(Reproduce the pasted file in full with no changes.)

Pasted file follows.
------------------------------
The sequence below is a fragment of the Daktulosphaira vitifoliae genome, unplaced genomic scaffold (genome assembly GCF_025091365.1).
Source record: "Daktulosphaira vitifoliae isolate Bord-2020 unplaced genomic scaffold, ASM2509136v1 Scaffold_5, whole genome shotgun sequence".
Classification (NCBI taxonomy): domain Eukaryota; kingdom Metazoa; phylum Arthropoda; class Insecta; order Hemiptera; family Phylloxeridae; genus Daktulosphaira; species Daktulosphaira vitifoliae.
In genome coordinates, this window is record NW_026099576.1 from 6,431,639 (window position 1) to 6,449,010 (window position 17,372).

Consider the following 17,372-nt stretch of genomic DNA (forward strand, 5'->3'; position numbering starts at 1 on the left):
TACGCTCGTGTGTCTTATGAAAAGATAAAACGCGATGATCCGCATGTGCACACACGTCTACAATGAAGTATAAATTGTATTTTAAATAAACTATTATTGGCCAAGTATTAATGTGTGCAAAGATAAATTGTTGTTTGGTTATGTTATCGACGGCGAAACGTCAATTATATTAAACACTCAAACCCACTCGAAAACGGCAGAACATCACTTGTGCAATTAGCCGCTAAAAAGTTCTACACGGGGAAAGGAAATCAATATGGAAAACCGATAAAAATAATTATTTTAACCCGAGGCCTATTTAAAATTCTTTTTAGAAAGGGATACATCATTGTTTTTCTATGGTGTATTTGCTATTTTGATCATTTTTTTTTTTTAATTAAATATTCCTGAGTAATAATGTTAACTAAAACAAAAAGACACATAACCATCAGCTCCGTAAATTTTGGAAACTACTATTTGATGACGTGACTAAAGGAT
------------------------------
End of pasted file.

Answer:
The sequence below is a fragment of the Daktulosphaira vitifoliae genome, unplaced genomic scaffold (genome assembly GCF_025091365.1).
Source record: "Daktulosphaira vitifoliae isolate Bord-2020 unplaced genomic scaffold, ASM2509136v1 Scaffold_5, whole genome shotgun sequence".
Classification (NCBI taxonomy): domain Eukaryota; kingdom Metazoa; phylum Arthropoda; class Insecta; order Hemiptera; family Phylloxeridae; genus Daktulosphaira; species Daktulosphaira vitifoliae.
In genome coordinates, this window is record NW_026099576.1 from 6,431,639 (window position 1) to 6,449,010 (window position 17,372).

Consider the following 17,372-nt stretch of genomic DNA (forward strand, 5'->3'; position numbering starts at 1 on the left):
TACGCTCGTGTGTCTTATGAAAAGATAAAACGCGATGATCCGCATGTGCACACACGTCTACAATGAAGTATAAATTGTATTTTAAATAAACTATTATTGGCCAAGTATTAATGTGTGCAAAGATAAATTGTTGTTTGGTTATGTTATCGACGGCGAAACGTCAATTATATTAAACACTCAAACCCACTCGAAAACGGCAGAACATCACTTGTGCAATTAGCCGCTAAAAAGTTCTACACGGGGAAAGGAAATCAATATGGAAAACCGATAAAAATAATTATTTTAACCCGAGGCCTATTTAAAATTCTTTTTAGAAAGGGATACATCATTGTTTTTCTATGGTGTATTTGCTATTTTGATCATTTTTTTTTTTTAATTAAATATTCCTGAGTAATAATGTTAACTAAAACAAAAAGACACATAACCATCAGCTCCGTAAATTTTGGAAACTACTATTTGATGACGTGACTAAAGGAT